Photograph by Paul Taylor

 As a child my imagination was the place I went to when I was alone, often making the countries depicted in my stamp collection the inspiration for imaginary journeys. Later many became real.

Rivers have formed an important backdrop to my life. I was brought up not very far away from the banks of the River Mersey.

In summer it was the reverse, we holidayed in bucolic otherness in a rural cottage aside a Surrey village green close by the River Wey.

I was drawn to work in Tyneside with the promise of the opportunities created by T Dan Smith’s Utopian image of Newcastle as the emerging ‘Brasilia of the North’. The River Tyne and the cityscape mirrors much that is familiar to someone brought up near the banks of the Mersey and it became my home.

Thinking about rivers as a starting point for virtual travel I allow my imagination to wander beyond the Mersey, Wey and the Tyne, but they remain as good a stepping off point than any for a journey in prose and poetry.

The Mersey for me is now about the flow of culture and art. Early on this was embraced by the poets Roger McGough, Adrian Henri and Brian Patten who emerged in ‘The Mersey Sound’ and John Lennon in his whimsical verse ‘In his Own Write’. 

The Tyne and the Wear played a formative role in the life of writers and in ‘Hame’ Michael Chaplin celebrates the life of his father Sid Chaplin, a miner who became a literary influence on John Braine, Melvyn Bragg and Alan Plater through his short stories, poems and novels. A personal Tyne favourite is Ted Lewis’ ‘Jack’s Return Home’ (adapted into the cult film ‘Get Carter’) and David Almond’s ‘Skellig’.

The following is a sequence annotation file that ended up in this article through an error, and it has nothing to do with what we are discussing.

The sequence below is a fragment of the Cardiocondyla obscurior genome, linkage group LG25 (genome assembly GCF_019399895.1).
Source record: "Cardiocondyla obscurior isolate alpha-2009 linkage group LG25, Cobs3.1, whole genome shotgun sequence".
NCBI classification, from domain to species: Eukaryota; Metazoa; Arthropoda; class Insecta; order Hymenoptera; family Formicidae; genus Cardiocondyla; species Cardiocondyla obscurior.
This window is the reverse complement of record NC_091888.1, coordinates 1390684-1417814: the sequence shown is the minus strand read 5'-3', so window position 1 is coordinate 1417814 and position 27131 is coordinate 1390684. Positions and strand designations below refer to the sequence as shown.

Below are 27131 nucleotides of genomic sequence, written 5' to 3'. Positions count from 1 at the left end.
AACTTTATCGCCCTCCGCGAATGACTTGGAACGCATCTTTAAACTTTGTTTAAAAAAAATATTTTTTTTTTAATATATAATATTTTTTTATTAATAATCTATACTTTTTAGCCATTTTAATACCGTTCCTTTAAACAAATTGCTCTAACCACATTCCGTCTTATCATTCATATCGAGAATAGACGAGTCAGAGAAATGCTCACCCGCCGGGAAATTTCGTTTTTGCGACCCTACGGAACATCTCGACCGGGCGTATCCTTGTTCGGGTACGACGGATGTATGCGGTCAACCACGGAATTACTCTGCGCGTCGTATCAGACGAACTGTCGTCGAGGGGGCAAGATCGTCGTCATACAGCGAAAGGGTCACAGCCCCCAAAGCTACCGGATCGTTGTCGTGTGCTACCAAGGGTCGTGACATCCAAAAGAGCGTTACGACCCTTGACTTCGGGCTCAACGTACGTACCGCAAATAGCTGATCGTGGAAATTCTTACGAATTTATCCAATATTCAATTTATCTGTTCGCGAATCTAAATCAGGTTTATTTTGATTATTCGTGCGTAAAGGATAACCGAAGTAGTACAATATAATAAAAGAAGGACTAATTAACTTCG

More rural environments like the River Wey feature in Roger Deakin’s book ‘Waterlog – A swimmer’s journey through Britain’ providing his ‘frog’s eye view’ of Britain’s waterways. In Katherine Norbury’s book, ’The Fish Ladder’ she too travels extensively from the Crosby side of the River Mersey, where Anthony Gormley’s statues stand, through the distant and lonely enclaves in Scotland and Wales exploring and exorcising her own grief by discovering the solitude of rivers.

A joyous view of rivers can be found in ‘Wind in the Willows’ set on the Thames, as is Jerome K. Jerome’s laughter inducing ‘Three Men in a Boat’, balanced by the more prosaic Dickens’ novels ‘Our Mutual Friend’ and ‘Great Expectations’. Moving north, Gainsborough, on the River Trent, is the setting for George Eliot’s ‘Mill on the Floss’ and to the east the vastness of the Norfolk Broads is the background for Graham Swift’s mysterious ‘Waterland’.

There are too many rivers internationally to identify as the backdrop to novels, but I will name a few novels that I have enjoyed. Marquez’s ‘Love in the Time of Cholera’ is set in an unnamed Colombian port city on the Magdalena River, ‘Down the Yangtze’ finds Paul Theroux travelling through Wuhan on his way to Shanghai accompanying American millionaires on their boat trip. Companion to my own journey in India was Eric Newby’s ‘A Short Walk in the Hindu Kush’ where the River Indus features, and while floating along the Canal du Midi of France I delved into ‘Narrow Dog to Carcassonne’ by Terry Darlington.

The world is an interesting place and, as Norman McClean comments, inevitably ‘A River runs Through It’. Let us use this time to explore our world and give ourselves the space to reflect on what might be after this period of ‘self isolation’.

Again email, Facebook ,Tweet your own selections so we can enjoy your journeys.

Paul Taylor-The Random Blogger